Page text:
Ad tech’s week in the German spotlight has come to a close, with plenty to think about for the 40,000 advertising and marketing technology delegates at Dmexco.
IAB Europe opened the Dmexco conference, organized by Koelnmesse, with some eye-popping numbers: Programmatic spend is growing, topping 16.7 billion euros ($18.4 billion) in 2018, more than a year since the arrival of General Data Protection Regulations (GDPR). However, the sense of buoyancy at Dmexco in previous years was replaced with a somber sense of realism as U.S. regulators prepare to take the cue of their Europe-based counterparts and double-down on data governance.
Here’s what we learned this week.
Ad tech must reconcile privacy concerns
At the ATS London conference that kicks off Dmexco, ICO’s head of technology policy Ali Shah explained just how seriously the U.K.’s data protection authority was looking at ad tech’s compliance with GDPR.
“If information is being shared, then it needs to have the right data governance controls and technical components, and from what we found … we felt the controls were not robust enough,” Shah warned.
These warnings are being taken seriously by some of the largest names in the industry–a fact underlined by Google’s recently announced measures to clamp down on the tracking capabilities in its market-leading web browser Chrome.
More recently, Apple unveiled an API called SKAdNetwork, an update to the iOS app ecosystem which it claims will help advertisers measure the success of their campaigns while maintaining user privacy.
In typical fashion, Apple has done little to explain the extent of how this will affect advertisers’ ability to assess the effectiveness of their ad spend on iOS apps. Many at Dmexco interpreted this as a precursor to Apple rolling back IDFA, an identifier that has long been the default means of developers tracking how app users behaved post-ad exposure.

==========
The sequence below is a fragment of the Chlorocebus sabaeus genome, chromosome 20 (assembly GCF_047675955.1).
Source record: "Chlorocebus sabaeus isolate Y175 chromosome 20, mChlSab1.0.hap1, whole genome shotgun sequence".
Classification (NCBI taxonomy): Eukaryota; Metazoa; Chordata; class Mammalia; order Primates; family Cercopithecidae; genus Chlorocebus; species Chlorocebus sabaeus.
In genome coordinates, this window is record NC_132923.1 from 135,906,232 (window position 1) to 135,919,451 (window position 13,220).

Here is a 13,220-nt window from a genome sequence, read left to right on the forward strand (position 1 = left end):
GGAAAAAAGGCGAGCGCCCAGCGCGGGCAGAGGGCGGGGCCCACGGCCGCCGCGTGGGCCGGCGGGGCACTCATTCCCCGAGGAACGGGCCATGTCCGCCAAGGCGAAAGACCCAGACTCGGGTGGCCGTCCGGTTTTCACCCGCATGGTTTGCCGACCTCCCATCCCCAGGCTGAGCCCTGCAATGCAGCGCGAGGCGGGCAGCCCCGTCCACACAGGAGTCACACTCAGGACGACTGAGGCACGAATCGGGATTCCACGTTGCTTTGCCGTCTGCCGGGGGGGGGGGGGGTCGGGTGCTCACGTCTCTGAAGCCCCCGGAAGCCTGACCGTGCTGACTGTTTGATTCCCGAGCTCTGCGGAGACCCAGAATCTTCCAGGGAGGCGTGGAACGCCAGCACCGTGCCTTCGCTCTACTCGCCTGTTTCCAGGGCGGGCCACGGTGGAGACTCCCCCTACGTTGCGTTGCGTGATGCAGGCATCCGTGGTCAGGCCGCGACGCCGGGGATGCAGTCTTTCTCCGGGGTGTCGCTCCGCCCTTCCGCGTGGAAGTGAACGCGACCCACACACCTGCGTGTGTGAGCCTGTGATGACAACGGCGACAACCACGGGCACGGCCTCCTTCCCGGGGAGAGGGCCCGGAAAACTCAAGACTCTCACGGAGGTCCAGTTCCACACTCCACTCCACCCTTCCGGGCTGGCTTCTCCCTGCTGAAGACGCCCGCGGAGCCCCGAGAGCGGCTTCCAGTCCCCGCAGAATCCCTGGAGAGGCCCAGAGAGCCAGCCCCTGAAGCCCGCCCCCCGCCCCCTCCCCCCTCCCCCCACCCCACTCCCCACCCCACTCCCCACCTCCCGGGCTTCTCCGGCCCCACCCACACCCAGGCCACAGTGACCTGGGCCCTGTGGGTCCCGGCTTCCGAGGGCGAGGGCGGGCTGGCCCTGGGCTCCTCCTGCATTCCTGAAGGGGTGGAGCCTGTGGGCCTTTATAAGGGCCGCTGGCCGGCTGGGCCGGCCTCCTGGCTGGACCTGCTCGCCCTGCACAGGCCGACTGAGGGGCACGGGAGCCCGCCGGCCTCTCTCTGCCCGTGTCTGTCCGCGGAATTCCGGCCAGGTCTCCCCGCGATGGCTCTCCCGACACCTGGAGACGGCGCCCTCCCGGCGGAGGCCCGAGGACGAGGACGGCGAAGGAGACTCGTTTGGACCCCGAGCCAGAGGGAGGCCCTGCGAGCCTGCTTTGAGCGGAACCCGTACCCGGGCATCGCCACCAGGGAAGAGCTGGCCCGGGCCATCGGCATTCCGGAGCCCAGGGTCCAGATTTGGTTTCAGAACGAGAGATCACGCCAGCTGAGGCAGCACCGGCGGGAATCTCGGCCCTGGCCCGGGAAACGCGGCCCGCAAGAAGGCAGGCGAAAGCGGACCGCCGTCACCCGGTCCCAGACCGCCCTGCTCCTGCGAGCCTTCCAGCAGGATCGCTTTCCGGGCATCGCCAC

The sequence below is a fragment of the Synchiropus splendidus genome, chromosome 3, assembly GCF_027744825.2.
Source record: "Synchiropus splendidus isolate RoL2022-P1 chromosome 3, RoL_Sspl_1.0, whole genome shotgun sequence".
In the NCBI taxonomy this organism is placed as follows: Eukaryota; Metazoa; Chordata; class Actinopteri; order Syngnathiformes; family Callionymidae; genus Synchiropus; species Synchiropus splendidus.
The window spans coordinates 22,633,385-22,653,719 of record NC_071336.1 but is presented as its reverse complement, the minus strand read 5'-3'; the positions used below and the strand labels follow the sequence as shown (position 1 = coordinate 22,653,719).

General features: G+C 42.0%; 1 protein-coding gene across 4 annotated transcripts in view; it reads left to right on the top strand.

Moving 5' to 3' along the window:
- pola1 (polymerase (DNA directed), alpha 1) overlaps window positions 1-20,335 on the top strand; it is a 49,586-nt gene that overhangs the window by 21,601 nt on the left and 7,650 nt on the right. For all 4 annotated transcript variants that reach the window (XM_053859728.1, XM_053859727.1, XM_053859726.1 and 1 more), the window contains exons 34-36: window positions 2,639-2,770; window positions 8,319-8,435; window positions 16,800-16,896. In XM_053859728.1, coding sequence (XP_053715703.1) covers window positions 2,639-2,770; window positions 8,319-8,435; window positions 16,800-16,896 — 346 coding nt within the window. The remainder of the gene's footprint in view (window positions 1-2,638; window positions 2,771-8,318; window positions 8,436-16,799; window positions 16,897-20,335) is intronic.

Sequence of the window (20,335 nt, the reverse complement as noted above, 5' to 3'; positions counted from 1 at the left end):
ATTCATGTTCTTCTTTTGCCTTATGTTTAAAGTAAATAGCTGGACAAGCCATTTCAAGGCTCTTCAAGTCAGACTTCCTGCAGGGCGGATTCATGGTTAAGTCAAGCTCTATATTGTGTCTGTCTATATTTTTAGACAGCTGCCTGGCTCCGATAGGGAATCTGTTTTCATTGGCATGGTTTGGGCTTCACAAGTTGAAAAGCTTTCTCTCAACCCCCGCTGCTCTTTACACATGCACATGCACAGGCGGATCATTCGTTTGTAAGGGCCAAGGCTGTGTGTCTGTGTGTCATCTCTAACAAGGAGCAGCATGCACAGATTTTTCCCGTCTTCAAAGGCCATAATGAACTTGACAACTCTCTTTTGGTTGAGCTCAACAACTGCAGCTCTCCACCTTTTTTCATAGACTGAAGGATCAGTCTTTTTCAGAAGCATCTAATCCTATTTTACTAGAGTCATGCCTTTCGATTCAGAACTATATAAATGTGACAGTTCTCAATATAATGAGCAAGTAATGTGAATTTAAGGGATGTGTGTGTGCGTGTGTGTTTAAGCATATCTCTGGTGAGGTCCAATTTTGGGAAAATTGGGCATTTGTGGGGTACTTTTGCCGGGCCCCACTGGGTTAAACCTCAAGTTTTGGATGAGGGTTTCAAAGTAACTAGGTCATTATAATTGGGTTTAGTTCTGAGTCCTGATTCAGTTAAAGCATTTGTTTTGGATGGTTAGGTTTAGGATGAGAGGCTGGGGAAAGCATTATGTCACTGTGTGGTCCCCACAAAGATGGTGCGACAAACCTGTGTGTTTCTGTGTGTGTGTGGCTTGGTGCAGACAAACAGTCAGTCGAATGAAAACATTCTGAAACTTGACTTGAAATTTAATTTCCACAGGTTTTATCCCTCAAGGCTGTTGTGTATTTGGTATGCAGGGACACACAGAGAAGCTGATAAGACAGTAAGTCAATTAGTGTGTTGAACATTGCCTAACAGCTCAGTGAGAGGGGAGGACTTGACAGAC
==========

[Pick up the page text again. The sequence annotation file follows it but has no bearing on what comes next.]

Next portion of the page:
Similarly, Firefox—a web browser from the Mozilla Foundation small in scale but often deemed as a bellwether for developers—has started blocking third-party cookies, with publishers immediately feeling the pinch.
In an emailed statement, Andrew Casale, CEO of Index Exchange, explained to Adweek some of his observations on how this move has affected publishers in Germany, where the browser has a 30-40% market share.
With usage much higher than in other parts of the world, Casale said the change has “been felt strongly in Germany” in only a matter of weeks. “This has had direct and meaningful impacts on programmatic revenues and CPMs, as bid rates drop on account of a lack of addressability. This has crystallized the criticality of exploring solutions beyond the cookie.”
How to track users in a post-cookie world
Also in attendance at Dmexco was Johnny Ryan, chief policy officer and industry relations officer at fellow web browser Brave, who echoed the ICO’s Shah in expressing doubt about the legitimacy of the industry’s tracking methods. In particular, he cast doubt on a recently unveiled initiative from the IAB Tech Lab to find a more advanced solution to third-party cookies.
“The IAB and others have proposed to ID everybody on earth so that those who want privacy can thereby reveal it. I do not see how this could pass the GDPR test,” he said in a statement sent to Adweek.
However, such collaboration was a key theme at the show, with some attendees expressing hope for the independent ad-tech sector to collectively devise solutions that will fulfill advertisers’ needs while appeasing the demands of privacy advocates.
For instance, earlier in the week, the World Federation of Advertisers unveiled a partnership with Digital Decisions, an outfit that helps brands better implement ad-tech solutions, that would see the consultancy ease some of the fragmentation woes marketers have experienced.